Ammonium sulphate and aluminium sulphate are two different sulphate salts, bonded to different chemical compounds- aluminium, which is an element, and ammonium, which is a charged molecule (ion).
The main distinction between ammonium sulphate and aluminium sulphate is that ammonium sulphate is an inorganic or mineral salt with a chemical formula (NH4)2SO4, whereas aluminium sulphate is a metallic salt with a chemical formula Al2(SO4)3. Below, we provide an overview of these two compounds and list other key differences.
Understanding Ammonium Sulphate (NH4)2SO4
Ammonium sulphate is an inorganic salt containing an ammonium cation bound to a sulphate anion. It can be made by treating ammonia with sulfuric acid.
This inorganic salt has numerous important uses in various industries. It is primarily used as a fertiliser, particularly for alkaline soils. When it enters the soil, ammonium sulphate releases ammonium ion, which forms a light quantity of acid, reducing the pH balance of the soil.
We can also use ammonium sulphate to produce fungicides, insecticides, and herbicides, thanks to its water solubility. In water treatment, it is used in conjunction with chlorine to form monochloramine for disinfection.
Ammonium sulphate can also be used as a fire retardant as it decreases maximum weight loss rates, raises the production of residue, and increases the combustion temperature of the material in flame retardant compositions.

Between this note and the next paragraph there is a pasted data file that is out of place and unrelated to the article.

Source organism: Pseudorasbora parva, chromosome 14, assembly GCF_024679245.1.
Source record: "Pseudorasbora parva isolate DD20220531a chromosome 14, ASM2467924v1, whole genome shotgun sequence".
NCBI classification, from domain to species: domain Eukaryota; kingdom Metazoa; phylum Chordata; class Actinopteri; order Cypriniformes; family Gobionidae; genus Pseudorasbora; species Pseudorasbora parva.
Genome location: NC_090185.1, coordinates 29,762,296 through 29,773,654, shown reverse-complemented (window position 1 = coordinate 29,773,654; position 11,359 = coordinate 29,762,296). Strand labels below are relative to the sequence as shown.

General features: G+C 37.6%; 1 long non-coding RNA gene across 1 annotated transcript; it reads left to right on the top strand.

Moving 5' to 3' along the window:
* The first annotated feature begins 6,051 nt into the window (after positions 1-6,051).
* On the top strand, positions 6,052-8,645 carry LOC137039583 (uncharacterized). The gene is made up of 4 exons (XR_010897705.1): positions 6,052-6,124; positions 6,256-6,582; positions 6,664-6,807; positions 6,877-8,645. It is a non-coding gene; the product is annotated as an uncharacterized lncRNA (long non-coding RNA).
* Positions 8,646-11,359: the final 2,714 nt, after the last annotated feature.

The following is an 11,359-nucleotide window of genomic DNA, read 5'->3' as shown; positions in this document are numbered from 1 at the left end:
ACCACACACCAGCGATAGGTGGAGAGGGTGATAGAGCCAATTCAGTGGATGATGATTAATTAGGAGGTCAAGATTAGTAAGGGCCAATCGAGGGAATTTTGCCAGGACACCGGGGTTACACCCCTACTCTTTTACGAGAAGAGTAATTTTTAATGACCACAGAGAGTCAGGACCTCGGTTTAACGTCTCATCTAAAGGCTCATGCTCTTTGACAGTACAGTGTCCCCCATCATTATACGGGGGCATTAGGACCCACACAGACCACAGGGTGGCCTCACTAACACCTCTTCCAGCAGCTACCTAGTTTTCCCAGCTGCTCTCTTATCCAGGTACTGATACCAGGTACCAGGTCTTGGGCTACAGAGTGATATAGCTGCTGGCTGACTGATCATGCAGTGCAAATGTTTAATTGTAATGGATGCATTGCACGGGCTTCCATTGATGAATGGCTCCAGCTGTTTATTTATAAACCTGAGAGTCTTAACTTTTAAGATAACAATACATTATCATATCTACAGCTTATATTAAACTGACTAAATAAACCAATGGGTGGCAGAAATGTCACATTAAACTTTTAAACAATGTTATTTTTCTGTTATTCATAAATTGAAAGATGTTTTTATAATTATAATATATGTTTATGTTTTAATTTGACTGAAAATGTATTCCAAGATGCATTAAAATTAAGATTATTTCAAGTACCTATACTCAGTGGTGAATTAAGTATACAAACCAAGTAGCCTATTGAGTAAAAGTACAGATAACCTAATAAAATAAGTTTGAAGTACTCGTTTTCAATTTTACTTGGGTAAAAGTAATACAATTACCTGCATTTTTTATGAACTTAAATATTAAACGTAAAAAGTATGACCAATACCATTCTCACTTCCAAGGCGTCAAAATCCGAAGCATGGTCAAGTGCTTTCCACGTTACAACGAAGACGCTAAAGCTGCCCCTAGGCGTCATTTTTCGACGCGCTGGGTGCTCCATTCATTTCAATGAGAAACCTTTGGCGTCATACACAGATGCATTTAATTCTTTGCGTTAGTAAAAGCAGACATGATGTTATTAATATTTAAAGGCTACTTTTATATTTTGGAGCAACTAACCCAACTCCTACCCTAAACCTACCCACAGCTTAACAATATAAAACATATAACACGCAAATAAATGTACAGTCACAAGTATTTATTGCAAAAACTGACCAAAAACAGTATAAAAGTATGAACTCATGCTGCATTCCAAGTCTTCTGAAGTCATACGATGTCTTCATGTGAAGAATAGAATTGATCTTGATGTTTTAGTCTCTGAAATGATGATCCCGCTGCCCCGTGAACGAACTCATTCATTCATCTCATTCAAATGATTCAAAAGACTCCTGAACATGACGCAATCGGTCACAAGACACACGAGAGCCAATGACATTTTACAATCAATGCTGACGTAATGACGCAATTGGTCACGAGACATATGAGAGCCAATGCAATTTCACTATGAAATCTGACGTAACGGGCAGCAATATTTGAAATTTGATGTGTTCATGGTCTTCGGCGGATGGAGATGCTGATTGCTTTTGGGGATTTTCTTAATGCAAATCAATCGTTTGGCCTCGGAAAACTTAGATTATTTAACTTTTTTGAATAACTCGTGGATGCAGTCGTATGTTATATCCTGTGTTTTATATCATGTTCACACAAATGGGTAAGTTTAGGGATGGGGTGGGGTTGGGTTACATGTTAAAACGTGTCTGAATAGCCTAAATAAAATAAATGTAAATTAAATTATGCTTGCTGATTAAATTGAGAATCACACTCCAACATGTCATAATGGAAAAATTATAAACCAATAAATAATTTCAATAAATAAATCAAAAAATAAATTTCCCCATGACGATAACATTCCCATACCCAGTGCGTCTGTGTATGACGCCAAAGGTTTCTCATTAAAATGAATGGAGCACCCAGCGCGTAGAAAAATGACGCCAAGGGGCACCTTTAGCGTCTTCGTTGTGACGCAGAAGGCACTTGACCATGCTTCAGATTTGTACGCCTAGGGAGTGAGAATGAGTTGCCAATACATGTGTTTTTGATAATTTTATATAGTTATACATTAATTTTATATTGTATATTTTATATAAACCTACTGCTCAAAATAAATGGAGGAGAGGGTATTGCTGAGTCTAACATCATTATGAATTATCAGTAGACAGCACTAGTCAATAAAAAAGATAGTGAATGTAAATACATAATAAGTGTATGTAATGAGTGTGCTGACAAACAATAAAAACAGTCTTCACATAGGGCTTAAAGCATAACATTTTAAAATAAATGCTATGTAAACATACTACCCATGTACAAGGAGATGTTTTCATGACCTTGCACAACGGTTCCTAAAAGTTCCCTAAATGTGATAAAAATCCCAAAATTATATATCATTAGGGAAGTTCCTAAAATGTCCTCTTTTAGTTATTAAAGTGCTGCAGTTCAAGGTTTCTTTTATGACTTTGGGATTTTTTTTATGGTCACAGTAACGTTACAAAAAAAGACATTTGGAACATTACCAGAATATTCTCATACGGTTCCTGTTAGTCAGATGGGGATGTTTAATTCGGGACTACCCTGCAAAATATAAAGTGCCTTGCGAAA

Although ammonium sulphate has been widely used as a wood preservative, this is no longer as common an application due to the compound’s hygroscopic nature, dimensional instability, and faster corrosion.
Understanding Aluminium Sulphate
As mentioned earlier, this is a metal salt that’s highly soluble in water. It is mainly used in the purification of water and as a coagulating agent to facilitate particle collision by regulating charge. It is also used in paper manufacturing and wastewater treatment plants.
Aluminium sulphate exists in two forms: anhydrous and hydrated form. The anhydrous mode (no water bound) exists naturally as a mineral called millosevichite, often found in volcanic sites and after burning coal mining waste environments.
Hydrated aluminium sulphate (with water bound) is much more common than the anhydrous form. When water is bound to aluminium sulphate, various hydrates are formed, including octadecahydrate and hexadecahydrate (18 and 16 water molecules respectively).
Aluminium sulphate is available as a white crystal-like solid that’s extremely hygroscopic and is also called papermaker’s alum or alum. It can be produced in the laboratory by mixing aluminium hydroxide with sulfuric acid. Heating aluminium metal in sulfuric acid can also produce aluminium sulphate.
What Distinguishes Ammonium Sulphate from Aluminium Sulphate?
As discussed in this article, aluminium sulphate and ammonium sulphate have several differences. However, the most distinct one is that one is a metal salt (Aluminium sulphate) with Al (III) cation, while the other one is an inorganic salt (Ammonium Sulphate) with an ammonium anion.
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